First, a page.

We next tested the capability of luciferase-driven activation of NpHR in iLMO2-expressing HEK293 cells. Application of coelenterazine (CTZ), the substrate for Renilla luciferase, to cells expressing iLMO2 generated outward currents that were significantly greater than the negligible CTZ-induced currents produced by cells expressing NpHR alone (p < 0.05; one-way ANOVA with Bonferroni posthoc test; n = 5 for each group), indicating that the photocurrents measured in iLMO2 expressing cells were specifically mediated by bioluminescence generated in the presence of CTZ (Fig. 1e). Interestingly, the response of iLMO2-expressing cells to CTZ was not significantly different from cells co-expressing Nano-lantern and NpHR separately, which suggests that bioluminescence from Nano-lantern can activate NpHR whether or not they are physically coupled together.
To assess the efficiency of bioluminescence-driven activation of NpHR, the coupling efficiency (peak CTZ-induced photocurrent divided by peak lamp-induced photocurrent) was calculated. The mean coupling efficiency was higher when Nano-lantern and NpHR were expressed together as the iLMO2 fusion protein compared to when they were co-expressed separately (Fig. 1f), but this difference was not statistically significant (p > 0.05; one-tailed Student’s t-test, n = 5 for each group).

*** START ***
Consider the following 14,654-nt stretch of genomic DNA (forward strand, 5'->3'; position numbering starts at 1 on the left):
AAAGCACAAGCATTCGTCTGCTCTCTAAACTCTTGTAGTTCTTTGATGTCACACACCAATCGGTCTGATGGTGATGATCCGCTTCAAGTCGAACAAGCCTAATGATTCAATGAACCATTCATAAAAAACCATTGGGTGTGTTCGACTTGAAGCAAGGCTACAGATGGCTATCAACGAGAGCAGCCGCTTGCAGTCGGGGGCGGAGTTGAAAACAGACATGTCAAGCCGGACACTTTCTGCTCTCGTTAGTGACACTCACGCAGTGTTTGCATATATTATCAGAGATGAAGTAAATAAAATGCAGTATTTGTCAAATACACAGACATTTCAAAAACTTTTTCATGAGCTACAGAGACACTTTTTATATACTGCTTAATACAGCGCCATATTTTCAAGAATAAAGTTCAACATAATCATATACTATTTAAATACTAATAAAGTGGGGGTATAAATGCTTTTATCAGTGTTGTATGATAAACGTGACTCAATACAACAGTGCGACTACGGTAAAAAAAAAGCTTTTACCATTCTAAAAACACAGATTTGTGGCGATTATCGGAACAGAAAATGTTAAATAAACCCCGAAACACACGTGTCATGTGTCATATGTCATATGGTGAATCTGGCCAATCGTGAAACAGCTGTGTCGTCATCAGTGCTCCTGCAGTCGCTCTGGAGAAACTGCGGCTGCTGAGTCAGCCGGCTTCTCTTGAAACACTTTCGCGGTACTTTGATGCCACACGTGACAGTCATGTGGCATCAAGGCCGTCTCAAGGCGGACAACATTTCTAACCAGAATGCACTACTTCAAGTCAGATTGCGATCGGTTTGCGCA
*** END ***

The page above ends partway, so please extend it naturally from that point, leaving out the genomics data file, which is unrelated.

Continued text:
These results demonstrate that Renilla luciferase can activate NpHR when they are either co-expressed or coupled together as a single fusion protein. Although co-expression of opsin and luciferase has been shown to be technically feasible by us and others20, the single fusion protein approach generated more robust responses and provided a more practical means of gene delivery.
iLMO2 is able to suppress neural activity in vitro
To express iLMO2 in neurons, the iLMO2 cassette was packaged into a lentiviral vector and used to transduce dissociated cortical neurons in vitro. Fluorescence micrographs showed strong membrane-localized expression of iLMO2 (Fig. 2a, left) with no obvious morphological signs of toxicity. After addition of CTZ, robust bioluminescence signals were detected and could be imaged with resolution comparable to that of fluorescence imaging (Fig. 2a, right). Whole-cell patch clamp recordings showed that neurons expressing iLMO2 generated hyperpolarizing outward currents in response to both external lamp illumination and CTZ application (Fig. 2b,c). Although external lamp illumination was able to generate larger photocurrents than CTZ application, the difference was not statistically significant (p > 0.05; two-tailed paired Student’s t-test, n = 8 for each group). The time course of the CTZ-induced photocurrents corresponded to the bioluminescence signal simultaneously detected from the same cells, suggesting that the outward currents seen after CTZ application were due to luciferase activity. These effects were not directly caused by CTZ itself because negligible photocurrent responses were measured when CTZ was added to non-transduced cells. The coupling efficiency of iLMO2 in cortical neurons was 72.6 ± 14.4% (mean ± SEM; n = 8), which was significantly higher than that found in HEK293 cells (p < 0.05; one-tailed Student’s t-test; n = 5).